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Our Christmas turkey, which, according to weight, should have only taken 3 hours to cook, was in for almost 6 hours and still was not quite done at the bone. My oven is new, but does not have a bottom element. Could that be why it takes longer?

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    Was there room for the air to circulate? Also, did you stuff the turkey? – GdD Dec 29 '17 at 10:10
  • It's too late now, but you shouldn't eat turkey that spent that long in the 'danger zone' of 40-140 degrees F, bacteria multiply very fast in that temperature range and poultry is more dangerous in that regard than other meats. – Dan C Dec 30 '17 at 22:18
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I suspect that your oven has a hidden bottom element as I've never seen an electric oven w/o a bottom element.

Regardless, in a working oven the whole oven should be near the desired temperature. It will be a lot closer to even throughout the oven if you have a convection oven.

Since the oven took much longer than expected here are a couple reasons that could affect the temperature and/or cooking time.

  1. Was the turkey completely thawed? A turkey that isn't thawed takes a lot longer to cook. And don't think that fresh turkeys are ready to pop into the oven. They can be cooled to 28F (I believe) and still be called fresh. They aren't frozen solid but they aren't ready to cook as is.
  2. Check your oven with an oven thermometer. Ideally you use an oven thermometer every time you cook but certainly use one until you understand how accurate your even is calibrated. And then every few months afterward. You might find out that setting the dial to 350F gives you an oven at 300F.

I remember using a pan that was too big for the oven (it covered almost all of the rack) and burning the bottom of the dish. The heat couldn't reach the thermostat so the lower element never turned off. Not what you were experiencing but shows what can happen in non-convection ovens.

If you can provide more information (make & model), which rack position the turkey was on in the oven and the size of the turkey, you may get a better answer.

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Answers you have are on point, the temp of the oven is the temp regardless of if there is one element or 10. It really only makes a difference for nearness to the element which might give you localized heat or some browning effects for open elements. Especially if it is a new oven though, get a thermometer and check you settings for accuracy. One question I would have though is are you sure the turkey was fully thawed? If still partially frozen it could greatly effect the cooking time.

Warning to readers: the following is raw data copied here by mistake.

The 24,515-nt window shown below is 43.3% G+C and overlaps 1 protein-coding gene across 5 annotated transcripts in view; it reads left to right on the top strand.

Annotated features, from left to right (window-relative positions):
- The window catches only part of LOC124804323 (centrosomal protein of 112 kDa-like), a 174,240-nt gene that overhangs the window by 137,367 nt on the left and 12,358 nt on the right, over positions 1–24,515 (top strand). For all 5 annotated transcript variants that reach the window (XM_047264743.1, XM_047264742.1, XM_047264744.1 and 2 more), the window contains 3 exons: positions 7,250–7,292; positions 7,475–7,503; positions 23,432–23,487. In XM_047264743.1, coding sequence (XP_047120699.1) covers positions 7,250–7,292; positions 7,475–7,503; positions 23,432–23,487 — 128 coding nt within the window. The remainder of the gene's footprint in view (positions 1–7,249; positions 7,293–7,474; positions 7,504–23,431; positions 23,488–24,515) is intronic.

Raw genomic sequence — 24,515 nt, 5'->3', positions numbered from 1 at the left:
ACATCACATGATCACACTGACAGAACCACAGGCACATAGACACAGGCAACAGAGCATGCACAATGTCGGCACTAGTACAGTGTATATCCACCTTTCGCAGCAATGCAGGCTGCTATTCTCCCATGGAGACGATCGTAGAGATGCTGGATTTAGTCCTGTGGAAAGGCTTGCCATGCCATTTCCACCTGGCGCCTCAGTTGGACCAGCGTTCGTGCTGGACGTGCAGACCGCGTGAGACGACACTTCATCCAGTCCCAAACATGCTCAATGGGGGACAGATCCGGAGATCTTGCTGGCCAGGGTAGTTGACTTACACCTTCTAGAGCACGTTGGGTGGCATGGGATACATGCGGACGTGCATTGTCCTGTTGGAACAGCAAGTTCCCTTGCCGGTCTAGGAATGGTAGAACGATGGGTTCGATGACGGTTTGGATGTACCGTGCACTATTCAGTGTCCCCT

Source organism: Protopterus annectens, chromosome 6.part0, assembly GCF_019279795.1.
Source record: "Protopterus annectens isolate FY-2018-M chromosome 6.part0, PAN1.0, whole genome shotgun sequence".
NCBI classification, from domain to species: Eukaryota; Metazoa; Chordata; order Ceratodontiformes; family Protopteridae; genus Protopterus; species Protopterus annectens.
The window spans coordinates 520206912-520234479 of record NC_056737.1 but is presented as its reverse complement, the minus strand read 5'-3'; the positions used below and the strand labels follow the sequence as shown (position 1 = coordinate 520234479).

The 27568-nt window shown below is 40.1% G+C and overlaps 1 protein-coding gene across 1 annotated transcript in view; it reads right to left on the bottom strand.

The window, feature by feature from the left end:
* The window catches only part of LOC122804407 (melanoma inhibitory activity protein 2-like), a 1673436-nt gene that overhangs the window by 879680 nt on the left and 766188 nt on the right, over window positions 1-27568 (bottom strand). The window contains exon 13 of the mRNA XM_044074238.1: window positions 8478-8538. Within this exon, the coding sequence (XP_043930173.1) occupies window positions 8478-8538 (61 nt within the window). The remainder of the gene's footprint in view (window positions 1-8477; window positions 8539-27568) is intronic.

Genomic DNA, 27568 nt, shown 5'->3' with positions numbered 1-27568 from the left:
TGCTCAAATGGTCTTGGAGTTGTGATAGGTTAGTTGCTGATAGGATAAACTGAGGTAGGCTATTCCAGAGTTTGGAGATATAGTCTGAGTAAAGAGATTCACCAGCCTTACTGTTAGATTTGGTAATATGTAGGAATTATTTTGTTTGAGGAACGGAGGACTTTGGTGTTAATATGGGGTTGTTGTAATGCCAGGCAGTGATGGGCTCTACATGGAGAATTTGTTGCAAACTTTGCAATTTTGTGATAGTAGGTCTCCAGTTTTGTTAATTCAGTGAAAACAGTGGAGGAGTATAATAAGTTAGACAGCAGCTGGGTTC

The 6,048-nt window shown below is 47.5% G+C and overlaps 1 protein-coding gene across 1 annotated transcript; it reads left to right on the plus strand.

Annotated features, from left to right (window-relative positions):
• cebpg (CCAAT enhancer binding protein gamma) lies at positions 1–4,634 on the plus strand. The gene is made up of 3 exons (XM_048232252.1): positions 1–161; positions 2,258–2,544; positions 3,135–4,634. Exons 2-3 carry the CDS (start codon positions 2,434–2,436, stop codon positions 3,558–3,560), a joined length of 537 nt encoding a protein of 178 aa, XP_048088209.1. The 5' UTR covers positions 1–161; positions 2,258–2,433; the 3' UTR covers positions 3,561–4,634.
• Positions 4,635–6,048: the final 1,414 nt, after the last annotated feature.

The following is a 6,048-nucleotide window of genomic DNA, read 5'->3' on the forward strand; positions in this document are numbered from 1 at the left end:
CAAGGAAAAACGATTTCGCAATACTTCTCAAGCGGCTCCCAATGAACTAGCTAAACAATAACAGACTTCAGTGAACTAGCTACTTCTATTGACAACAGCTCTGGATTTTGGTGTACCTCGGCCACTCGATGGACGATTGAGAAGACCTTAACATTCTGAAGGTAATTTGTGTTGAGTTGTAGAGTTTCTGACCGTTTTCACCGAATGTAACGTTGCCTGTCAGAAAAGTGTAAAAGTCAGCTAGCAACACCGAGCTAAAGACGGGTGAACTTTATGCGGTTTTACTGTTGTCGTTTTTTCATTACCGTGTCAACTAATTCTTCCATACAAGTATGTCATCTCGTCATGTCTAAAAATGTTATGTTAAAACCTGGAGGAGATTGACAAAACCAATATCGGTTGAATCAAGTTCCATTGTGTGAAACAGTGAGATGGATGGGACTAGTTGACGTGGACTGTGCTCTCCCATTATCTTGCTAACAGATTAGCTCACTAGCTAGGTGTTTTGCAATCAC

With turkeys, I have raised my own in the past that were allowed to free range, were older than the average commercial turkey and did not have water added. Those birds typically would take a good 30-60% longer to cook for the same size because of much denser meat than your average bird that has 10% or more injected salt-water. Double the time is pretty extreme but range can be very substantial just from how the bird was raised.

Stuffing a bird as opposed to not can easily add 25% cooking time or more. Another variable I have experienced, was the cooking cavity of your previous oven smaller than your new one? I have found that smaller ovens for me have cooked large items like turkeys much faster, but also less evenly, than a larger oven because the smaller cavity results in more indirect heating. Less even because it has poorer circulation so the heat is not as even.

Just tossing a few variables out that can and sometimes does effect things. Temperature would usually be the most common issue though and is is always good to verify temperature on a new oven, and at least periodically on all ovens.

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There is nothing wrong here. Formulas by weight are just very unreliable, and you stumbled over one of the more obvious cases. You just have to cook until everything is done, no matter what the clock says.

If you suspect the oven is baking wrong, use a thermometer to find out how much off it is, with and without something in it, and if you find it to have a very large gap between the indicator and the actual temperature, you may choose to change the dial setting in future. But you will have to make several measurements at several settings - if you were to find out that it heats to 135 Celsius when set to 175, for example, this is no guarantee that it will heat to 175 when set to 215.

When it comes to planning, you might want to write down values from your own experience, as they will be more reliable within your kitchen than generic rules. Also, try using formulas developed for whole birds - the ones which are meant for small pieces of meat are approximately accurate in the range for which they were developed, and have a very large error when scaled up.

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